Every year, the college requires dozens of new SVN repositories for the researchers, professors, students, and management that work there. Last semester, both computer science courses I was enrolled in used an SVN repo to manage and submit coursework. A streamlined version control system like SVN can be integral to a University's work cycle.
SVN here can be a real pain to set up, especially since we have so many repo owners. Right now, SVN repositories are spawned from ticket requests - if a professor needs a repository for a class she is teaching, she has to manually open a ticket/email the systems group, and someone from systems has to manually create the repo, and them manually edit the permissions file for the SVN server to give access to the appropriate users.
One of my coworkers was given the task of creating an automated system to update these permissions, and I've adopted it for work over the summer. The solution requires that an svn server's permissions be set through apache access, so I set out to do just that.
So it turns out that there is an Apache2 module called
that makes this whole process pretty easy. All it requires is a
little editing of configuration files in both apache and SVN. I'll
walk you through the steps.
First, you need to make an access control file that details the access that will be given to users and user groups on the SVN server. It uses the same formatting and rule system as SVN Authz files. If you are unfamiliar with SVN authz files, I suggest reading this stackoverflow page, or this red-book article on path-based authentication.
After you've made your access control file, you'll need to make a
passwd file that will store the usernames and passwords of the users
that will be accessing this svn server. Mine is stored in
svn.passwd. You can add users to this file at any time by
passwd command as root:
_username_ is the name of the user you would like to add. It
should prompt you for a password. The -m flag ensures that the
passwords are not stored in plaintext.
After you've made both the access control and passwd files, it's time to add users and edit directory permissions. To populate the passwd file with users, add users using the htpasswd command detailed above.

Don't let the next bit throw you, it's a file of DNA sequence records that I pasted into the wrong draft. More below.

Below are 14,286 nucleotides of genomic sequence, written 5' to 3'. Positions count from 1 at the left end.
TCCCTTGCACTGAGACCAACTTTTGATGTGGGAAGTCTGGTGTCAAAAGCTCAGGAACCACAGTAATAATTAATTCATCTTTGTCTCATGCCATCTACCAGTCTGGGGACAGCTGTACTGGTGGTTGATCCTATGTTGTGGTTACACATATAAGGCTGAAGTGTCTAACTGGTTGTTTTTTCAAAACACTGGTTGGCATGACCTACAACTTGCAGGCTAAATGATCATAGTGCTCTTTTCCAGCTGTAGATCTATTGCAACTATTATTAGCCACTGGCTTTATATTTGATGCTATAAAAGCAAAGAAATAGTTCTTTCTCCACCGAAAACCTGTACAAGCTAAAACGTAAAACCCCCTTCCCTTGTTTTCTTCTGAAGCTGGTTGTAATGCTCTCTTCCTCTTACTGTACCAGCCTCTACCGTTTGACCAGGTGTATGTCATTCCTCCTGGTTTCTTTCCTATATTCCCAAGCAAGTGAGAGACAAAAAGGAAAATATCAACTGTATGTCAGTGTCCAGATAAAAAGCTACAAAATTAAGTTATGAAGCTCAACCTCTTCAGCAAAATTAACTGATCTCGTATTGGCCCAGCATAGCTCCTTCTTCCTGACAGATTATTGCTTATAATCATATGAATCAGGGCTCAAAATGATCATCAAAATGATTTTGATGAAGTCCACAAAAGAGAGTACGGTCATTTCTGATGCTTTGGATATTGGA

There are really only a few permissions you can set:
r - Read only . Check-out privileges. rw - Read and Write. Check-out and commit privileges.
If you looked at the links above related to SVN Authz files, this will
be an easy step. In the access control file, make sections that
create user groups and dictate repository and project
access. Different sections of the file are indicated by square
brackets, such as
[groups]. Here's a sample
[groups] section, this authz file declares two groups:
group2, each with different users. Then, in the
section, it gives both
group2 read-write permission.
This gives both groups read-write permission to the root of the
repository. If no other permissions were explicitly given, this would
give both groups read-write access to every project on the repository.
However, it then dictates permissions for the
This section assumes that you have a subversion repository up and running. The subversion repo settings are in:
Open it up with
sudo and go down to the bottom of the file, past all
the generated comments. Add this, tailored to your specific svn repo:
url_to_svn_repo will be the url extension you want to point to
your repository. For example, if the repo directory is
you're hosting it on
localhost, you will access your repo from
path_to_passwd_fileis the full path to the passwd file you made earlier.
path_to_authz_fileis the full path to the svn access file you made earlier.
After you save this file and restart Apache2, you should have path-based access control working properly.
I'm interested in building technological platforms that leverage what we know about social dynamics to help people live their lives better.
I'm currently working at the Human Dynamics Group at the MIT Media Lab, creating systems that attempt to measure and impact human social and health behaviors.
I've also worked with the Lazer Lab, inferring partisan dynamics from congressional public statements.
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